Introduction: Studies have suggested that women may receive lower quality of care (QOC) than men, although population-based studies are lacking. We investigated sex disparities in QOC in the Brain Attack Surveillance in Corpus Christi Project.
Methods: All ischemic stroke patients admitted to one of six Nueces County community hospitals between Feb 2009 and Jun 2012 were prospectively identified. Data regarding compliance with seven performance measures (PMs) were extracted from the medical records. A composite score of QOC representing the number of achieved PMs over all patient-appropriate PMs was calculated. Multivariable models with generalized estimating equations assessed the association between sex and the composite score and between sex and individual PMs. Models were adjusted for hospital clustering, age, and ethnicity, while the model assessing composite score was also adjusted for insurance status, education, pre-stroke functional status (Rankin 0-2), initial NIH stroke scale score, and comorbidity index.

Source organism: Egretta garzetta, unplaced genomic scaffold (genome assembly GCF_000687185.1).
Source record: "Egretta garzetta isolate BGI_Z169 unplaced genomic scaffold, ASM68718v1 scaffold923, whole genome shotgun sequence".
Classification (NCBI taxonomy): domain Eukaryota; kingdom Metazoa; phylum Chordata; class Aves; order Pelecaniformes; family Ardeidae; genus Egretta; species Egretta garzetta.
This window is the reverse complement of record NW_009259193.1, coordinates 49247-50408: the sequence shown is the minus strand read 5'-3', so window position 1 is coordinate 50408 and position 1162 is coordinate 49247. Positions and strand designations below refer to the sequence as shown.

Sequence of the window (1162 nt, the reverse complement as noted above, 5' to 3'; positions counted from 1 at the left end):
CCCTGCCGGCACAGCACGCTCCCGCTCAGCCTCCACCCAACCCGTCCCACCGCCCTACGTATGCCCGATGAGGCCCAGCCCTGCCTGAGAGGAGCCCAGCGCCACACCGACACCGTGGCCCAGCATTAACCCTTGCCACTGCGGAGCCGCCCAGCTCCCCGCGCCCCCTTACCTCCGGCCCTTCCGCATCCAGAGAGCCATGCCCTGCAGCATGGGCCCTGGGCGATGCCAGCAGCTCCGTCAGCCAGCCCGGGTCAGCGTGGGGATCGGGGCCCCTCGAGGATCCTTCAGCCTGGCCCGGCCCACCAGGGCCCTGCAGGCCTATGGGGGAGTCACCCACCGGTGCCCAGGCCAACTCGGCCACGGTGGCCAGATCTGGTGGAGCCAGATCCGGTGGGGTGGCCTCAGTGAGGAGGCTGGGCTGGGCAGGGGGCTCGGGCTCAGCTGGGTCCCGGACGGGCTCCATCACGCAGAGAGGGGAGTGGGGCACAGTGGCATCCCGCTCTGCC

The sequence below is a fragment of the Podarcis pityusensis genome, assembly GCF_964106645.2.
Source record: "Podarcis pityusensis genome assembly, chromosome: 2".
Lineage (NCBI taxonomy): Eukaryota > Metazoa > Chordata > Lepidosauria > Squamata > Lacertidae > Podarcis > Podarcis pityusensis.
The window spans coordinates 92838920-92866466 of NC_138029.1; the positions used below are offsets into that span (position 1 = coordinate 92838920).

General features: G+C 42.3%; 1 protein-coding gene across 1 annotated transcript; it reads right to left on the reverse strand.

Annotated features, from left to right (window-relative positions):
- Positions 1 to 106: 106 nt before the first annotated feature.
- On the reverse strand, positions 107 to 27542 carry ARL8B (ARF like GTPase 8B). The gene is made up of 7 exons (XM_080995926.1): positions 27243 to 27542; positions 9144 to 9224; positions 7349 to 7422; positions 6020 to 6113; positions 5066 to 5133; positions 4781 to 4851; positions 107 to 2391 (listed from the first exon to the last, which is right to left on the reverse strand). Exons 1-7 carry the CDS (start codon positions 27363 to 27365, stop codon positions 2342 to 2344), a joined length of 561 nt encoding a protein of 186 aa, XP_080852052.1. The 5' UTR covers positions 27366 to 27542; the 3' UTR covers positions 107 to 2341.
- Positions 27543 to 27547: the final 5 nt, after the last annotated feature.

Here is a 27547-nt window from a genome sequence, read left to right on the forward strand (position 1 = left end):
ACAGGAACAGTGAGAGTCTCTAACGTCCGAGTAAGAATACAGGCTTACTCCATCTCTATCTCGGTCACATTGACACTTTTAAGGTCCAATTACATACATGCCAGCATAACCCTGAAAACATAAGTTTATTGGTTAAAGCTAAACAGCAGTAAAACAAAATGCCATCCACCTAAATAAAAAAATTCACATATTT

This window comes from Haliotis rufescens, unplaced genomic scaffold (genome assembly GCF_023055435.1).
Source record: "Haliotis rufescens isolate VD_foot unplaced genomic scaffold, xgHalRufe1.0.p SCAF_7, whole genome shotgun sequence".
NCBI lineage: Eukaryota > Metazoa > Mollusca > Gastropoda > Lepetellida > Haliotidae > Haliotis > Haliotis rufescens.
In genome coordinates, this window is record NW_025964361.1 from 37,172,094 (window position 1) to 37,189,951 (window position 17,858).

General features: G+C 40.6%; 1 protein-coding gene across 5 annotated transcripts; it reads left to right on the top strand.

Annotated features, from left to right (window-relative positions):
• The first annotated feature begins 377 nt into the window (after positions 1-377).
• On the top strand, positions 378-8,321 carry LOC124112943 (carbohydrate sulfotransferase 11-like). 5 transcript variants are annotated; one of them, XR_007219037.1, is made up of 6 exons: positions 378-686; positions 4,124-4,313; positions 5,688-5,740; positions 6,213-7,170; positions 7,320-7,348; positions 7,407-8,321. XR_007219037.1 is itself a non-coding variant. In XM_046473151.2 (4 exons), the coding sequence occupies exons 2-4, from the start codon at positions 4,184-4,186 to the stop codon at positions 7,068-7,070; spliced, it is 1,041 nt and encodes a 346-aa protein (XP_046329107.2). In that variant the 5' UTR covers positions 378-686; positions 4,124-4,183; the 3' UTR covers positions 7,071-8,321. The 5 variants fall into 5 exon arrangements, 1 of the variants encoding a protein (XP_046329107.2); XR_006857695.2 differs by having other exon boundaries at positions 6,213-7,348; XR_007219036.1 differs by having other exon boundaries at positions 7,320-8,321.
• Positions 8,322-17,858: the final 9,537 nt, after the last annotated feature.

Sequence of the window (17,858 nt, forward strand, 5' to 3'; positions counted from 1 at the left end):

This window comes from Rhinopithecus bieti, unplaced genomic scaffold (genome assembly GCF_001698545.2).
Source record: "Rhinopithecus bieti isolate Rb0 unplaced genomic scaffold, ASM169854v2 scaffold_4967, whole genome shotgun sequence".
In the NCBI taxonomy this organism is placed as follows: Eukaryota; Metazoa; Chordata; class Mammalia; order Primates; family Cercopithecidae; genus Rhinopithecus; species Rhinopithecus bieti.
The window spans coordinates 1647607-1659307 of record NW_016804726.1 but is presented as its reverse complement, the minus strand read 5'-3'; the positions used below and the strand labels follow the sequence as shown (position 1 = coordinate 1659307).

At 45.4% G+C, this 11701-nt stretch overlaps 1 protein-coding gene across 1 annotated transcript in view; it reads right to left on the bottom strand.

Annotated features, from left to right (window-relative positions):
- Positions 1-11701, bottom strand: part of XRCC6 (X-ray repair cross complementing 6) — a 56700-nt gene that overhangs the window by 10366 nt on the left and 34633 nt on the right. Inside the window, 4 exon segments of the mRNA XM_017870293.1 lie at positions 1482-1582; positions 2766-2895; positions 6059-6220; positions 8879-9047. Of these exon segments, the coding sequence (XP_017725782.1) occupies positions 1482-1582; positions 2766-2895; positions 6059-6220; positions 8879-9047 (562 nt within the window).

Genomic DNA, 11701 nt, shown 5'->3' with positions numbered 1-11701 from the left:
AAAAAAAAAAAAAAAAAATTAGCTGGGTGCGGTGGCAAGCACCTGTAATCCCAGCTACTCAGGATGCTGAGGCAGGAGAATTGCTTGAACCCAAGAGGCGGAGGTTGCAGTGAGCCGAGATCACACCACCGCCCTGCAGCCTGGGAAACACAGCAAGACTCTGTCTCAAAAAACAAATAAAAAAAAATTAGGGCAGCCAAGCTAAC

Results: Compared to men, women were older (median age 72 vs 65), less likely to have a pre-stroke Rankin 0-2 (69% vs 83%), and less likely to identify as married/living together (38% vs 61%). Results for the association of sex with individual PMs are shown below. Women were less likely to receive DVT prophylaxis at 48 hours, an antithrombotic at 48 hours, and to be discharged on an antithrombotic. Women were less likely to be discharged on a cholesterol medication, although this finding was of borderline significance. Women had a lower composite score (mean difference -0.030, 95% CI -0.057 to -0.003).
Conclusions: In this population-based study, women had a lower overall stroke QOC, although absolute differences in most individual PMs were small. Further investigation into the factors contributing to the gender disparity in guideline-concordant stroke therapy should be pursued.